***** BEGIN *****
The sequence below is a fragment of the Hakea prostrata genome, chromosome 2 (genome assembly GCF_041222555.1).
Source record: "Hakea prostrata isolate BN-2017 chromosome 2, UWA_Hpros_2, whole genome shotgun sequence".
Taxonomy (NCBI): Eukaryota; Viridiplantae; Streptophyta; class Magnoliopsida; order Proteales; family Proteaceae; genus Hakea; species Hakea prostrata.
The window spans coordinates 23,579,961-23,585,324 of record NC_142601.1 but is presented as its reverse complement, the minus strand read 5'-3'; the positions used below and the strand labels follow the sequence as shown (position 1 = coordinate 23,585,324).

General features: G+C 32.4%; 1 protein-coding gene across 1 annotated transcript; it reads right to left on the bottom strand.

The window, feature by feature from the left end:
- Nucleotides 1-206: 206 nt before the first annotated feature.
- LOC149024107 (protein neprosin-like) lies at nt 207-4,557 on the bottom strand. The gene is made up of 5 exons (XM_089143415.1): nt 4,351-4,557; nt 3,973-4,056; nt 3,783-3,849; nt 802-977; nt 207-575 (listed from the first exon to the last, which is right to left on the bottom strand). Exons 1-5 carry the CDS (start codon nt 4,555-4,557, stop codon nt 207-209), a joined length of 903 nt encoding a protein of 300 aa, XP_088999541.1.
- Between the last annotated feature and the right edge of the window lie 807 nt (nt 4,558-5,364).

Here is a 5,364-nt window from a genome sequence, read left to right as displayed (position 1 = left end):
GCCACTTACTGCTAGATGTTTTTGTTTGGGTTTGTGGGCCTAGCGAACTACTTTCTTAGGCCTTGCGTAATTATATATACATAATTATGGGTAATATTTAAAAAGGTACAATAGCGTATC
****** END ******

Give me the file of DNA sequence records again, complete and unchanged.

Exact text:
The sequence below is a fragment of the Hakea prostrata genome, chromosome 2 (genome assembly GCF_041222555.1).
Source record: "Hakea prostrata isolate BN-2017 chromosome 2, UWA_Hpros_2, whole genome shotgun sequence".
Taxonomy (NCBI): Eukaryota; Viridiplantae; Streptophyta; class Magnoliopsida; order Proteales; family Proteaceae; genus Hakea; species Hakea prostrata.
The window spans coordinates 23,579,961-23,585,324 of record NC_142601.1 but is presented as its reverse complement, the minus strand read 5'-3'; the positions used below and the strand labels follow the sequence as shown (position 1 = coordinate 23,585,324).

General features: G+C 32.4%; 1 protein-coding gene across 1 annotated transcript; it reads right to left on the bottom strand.

The window, feature by feature from the left end:
- Nucleotides 1-206: 206 nt before the first annotated feature.
- LOC149024107 (protein neprosin-like) lies at nt 207-4,557 on the bottom strand. The gene is made up of 5 exons (XM_089143415.1): nt 4,351-4,557; nt 3,973-4,056; nt 3,783-3,849; nt 802-977; nt 207-575 (listed from the first exon to the last, which is right to left on the bottom strand). Exons 1-5 carry the CDS (start codon nt 4,555-4,557, stop codon nt 207-209), a joined length of 903 nt encoding a protein of 300 aa, XP_088999541.1.
- Between the last annotated feature and the right edge of the window lie 807 nt (nt 4,558-5,364).

Here is a 5,364-nt window from a genome sequence, read left to right as displayed (position 1 = left end):
GCCACTTACTGCTAGATGTTTTTGTTTGGGTTTGTGGGCCTAGCGAACTACTTTCTTAGGCCTTGCGTAATTATATATACATAATTATGGGTAATATTTAAAAAGGTACAATAGCGTATC